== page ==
How do Dominicans Differ From Other Groups in the Church?
There are three main groups of people in the Catholic Church.
First there is the largest group, the lay faithful. Their role in the Church is to engage in temporal affairs and bring the message of the Gospel into the secular world. They do this in the family, in work, in the political sphere, and so forth.
The second group is the ordained priests. They are consecrated by the Sacrament of Holy Orders to carry out apostolic ministry for the salvation of people, mostly in parishes and diocesan organizations. These are the priests that you are accustomed to come in contact with. They live in a diocese with the bishop as their immediate superior. They are known as ‘secular priests’.
Ordained priests may also be ‘regular priests’ because they follow a ‘regula’ or rule. They do not belong to a diocese but to the universal Church and are at the disposal of the Pope to go where and when he asks. They belong to the following group.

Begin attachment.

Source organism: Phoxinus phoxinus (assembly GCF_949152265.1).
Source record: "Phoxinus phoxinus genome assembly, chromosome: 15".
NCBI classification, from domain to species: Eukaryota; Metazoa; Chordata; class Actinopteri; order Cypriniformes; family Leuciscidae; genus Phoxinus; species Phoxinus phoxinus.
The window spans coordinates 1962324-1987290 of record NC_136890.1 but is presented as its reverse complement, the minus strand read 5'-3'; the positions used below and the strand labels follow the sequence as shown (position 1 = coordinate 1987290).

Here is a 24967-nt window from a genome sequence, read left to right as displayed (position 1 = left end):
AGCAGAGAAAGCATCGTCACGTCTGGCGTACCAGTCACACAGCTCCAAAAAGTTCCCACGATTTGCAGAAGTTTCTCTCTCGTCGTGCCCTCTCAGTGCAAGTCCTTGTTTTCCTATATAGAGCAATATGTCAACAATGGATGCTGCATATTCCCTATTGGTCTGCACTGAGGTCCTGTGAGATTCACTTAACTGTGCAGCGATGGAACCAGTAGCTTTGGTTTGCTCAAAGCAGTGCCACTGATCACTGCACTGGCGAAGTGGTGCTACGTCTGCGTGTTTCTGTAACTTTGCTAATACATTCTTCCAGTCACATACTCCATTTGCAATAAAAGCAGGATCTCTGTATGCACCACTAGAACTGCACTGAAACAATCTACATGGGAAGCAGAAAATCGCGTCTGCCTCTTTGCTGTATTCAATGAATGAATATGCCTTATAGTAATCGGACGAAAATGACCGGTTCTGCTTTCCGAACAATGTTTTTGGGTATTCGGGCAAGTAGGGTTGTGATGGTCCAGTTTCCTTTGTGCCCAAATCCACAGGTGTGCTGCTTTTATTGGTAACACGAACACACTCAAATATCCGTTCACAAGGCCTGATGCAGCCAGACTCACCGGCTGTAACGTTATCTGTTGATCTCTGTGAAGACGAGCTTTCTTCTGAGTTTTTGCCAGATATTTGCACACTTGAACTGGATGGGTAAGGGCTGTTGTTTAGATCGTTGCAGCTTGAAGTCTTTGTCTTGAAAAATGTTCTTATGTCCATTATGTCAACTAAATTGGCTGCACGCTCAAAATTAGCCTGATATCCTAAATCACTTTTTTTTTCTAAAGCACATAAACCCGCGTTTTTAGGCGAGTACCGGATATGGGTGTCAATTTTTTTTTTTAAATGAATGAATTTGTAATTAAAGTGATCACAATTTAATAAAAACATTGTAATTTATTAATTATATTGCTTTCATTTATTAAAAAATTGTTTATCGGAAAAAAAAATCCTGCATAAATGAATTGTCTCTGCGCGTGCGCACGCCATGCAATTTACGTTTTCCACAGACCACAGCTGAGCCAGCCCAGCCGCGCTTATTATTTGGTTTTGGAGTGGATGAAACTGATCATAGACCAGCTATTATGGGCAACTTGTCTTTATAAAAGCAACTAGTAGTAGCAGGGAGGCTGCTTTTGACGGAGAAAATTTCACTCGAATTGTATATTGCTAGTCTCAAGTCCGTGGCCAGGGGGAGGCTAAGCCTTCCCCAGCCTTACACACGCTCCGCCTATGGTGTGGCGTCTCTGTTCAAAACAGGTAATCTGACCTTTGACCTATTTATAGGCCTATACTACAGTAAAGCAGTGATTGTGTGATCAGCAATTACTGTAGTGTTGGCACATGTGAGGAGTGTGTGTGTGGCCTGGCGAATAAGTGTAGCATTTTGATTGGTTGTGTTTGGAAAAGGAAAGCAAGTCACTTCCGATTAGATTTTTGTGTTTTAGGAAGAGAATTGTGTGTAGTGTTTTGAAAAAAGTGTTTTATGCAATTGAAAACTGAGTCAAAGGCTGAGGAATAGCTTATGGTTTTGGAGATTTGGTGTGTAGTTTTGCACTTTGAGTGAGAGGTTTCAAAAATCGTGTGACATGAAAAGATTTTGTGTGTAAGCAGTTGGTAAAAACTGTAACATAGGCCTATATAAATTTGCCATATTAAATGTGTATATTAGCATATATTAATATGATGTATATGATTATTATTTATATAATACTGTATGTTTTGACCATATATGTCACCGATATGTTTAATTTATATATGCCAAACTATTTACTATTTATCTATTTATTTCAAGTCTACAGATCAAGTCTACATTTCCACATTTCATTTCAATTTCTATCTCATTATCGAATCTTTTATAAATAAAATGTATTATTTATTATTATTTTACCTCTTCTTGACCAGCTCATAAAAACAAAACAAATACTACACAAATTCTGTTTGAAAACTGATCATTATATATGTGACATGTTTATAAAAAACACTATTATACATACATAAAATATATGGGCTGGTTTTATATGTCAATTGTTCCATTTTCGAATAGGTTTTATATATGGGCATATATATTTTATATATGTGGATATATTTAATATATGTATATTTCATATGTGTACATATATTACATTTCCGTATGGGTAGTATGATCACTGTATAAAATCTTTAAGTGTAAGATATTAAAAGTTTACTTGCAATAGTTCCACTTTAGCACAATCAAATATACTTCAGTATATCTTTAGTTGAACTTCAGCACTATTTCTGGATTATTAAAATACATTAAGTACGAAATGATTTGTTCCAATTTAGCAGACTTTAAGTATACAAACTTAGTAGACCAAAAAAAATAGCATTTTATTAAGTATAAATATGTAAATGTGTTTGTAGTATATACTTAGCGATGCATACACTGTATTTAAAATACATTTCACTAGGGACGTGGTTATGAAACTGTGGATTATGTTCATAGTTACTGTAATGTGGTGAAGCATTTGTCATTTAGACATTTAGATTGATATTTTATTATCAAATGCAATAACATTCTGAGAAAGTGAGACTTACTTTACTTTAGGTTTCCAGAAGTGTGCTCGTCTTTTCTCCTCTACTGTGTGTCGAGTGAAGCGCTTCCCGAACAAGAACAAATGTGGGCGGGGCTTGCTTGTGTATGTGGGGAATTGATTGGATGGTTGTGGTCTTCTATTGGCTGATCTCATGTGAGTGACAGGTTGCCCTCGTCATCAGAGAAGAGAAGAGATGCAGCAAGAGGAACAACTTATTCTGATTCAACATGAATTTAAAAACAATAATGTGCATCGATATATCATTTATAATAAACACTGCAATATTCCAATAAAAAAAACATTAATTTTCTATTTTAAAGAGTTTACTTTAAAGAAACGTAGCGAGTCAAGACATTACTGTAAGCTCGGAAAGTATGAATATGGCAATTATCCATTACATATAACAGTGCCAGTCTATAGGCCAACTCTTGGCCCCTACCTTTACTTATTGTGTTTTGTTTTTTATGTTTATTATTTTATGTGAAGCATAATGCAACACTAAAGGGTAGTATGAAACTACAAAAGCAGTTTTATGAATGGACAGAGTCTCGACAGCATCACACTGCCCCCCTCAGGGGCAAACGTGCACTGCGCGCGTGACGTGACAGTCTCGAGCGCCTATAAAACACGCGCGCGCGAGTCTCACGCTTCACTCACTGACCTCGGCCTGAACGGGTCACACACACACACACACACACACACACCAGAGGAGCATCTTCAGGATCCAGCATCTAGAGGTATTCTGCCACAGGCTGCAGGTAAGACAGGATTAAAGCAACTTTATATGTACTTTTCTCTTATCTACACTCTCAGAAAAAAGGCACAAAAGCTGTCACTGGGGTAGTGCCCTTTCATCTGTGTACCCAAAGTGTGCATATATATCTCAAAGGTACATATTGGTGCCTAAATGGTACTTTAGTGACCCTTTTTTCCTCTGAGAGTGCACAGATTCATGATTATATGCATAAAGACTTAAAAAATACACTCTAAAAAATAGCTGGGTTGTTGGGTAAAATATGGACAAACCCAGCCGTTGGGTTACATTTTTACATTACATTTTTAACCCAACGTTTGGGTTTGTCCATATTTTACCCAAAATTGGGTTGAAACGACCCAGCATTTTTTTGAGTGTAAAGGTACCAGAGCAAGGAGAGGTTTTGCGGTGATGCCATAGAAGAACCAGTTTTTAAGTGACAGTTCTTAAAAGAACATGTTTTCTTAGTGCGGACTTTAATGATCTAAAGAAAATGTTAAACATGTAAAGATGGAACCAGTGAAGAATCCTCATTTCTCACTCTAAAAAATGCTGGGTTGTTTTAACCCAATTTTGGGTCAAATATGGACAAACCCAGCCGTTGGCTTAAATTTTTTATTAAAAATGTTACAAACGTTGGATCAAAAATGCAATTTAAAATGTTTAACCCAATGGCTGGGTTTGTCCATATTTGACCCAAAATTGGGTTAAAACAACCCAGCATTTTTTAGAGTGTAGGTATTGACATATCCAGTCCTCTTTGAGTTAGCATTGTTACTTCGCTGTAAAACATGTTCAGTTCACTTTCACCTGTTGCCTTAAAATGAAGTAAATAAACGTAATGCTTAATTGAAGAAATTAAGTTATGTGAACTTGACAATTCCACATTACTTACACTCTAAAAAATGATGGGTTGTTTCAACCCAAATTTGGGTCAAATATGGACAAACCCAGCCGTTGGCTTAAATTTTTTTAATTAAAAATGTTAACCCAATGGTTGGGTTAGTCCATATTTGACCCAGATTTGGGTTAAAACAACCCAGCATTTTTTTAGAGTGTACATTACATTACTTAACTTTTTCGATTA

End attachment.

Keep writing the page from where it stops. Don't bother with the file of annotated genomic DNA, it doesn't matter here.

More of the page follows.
The third group in the Church is consecrated persons, either female or male; the latter may be either priests or brothers. They are more commonly known as ‘religious’. Their specific, but not exclusive, characteristic is to be like Christ who was chaste, poor and obedient. Of course, all people are meant to have these characteristics but consecrated people undertake to live this way of life which is common to all the baptized, in a more intimate and personal manner.
Dominicans belong to ‘regulars’ and the consecrated sections. As such they differ from secular priests and from other Orders, Congregations or Institutes of priests.
There are more than a hundred different Orders and Congregations in the Church. These differ from one another because they see a particular aspect of Christ’s life which they seek to follow. St. Dominic saw Jesus as an itinerant preacher. He intended to have the priests who would follow him spend their time in preaching and in preparing through study to spread the word of God by word of mouth, by the pen, by other modern methods of communication.
By Fr. Paschal Tiernan OP.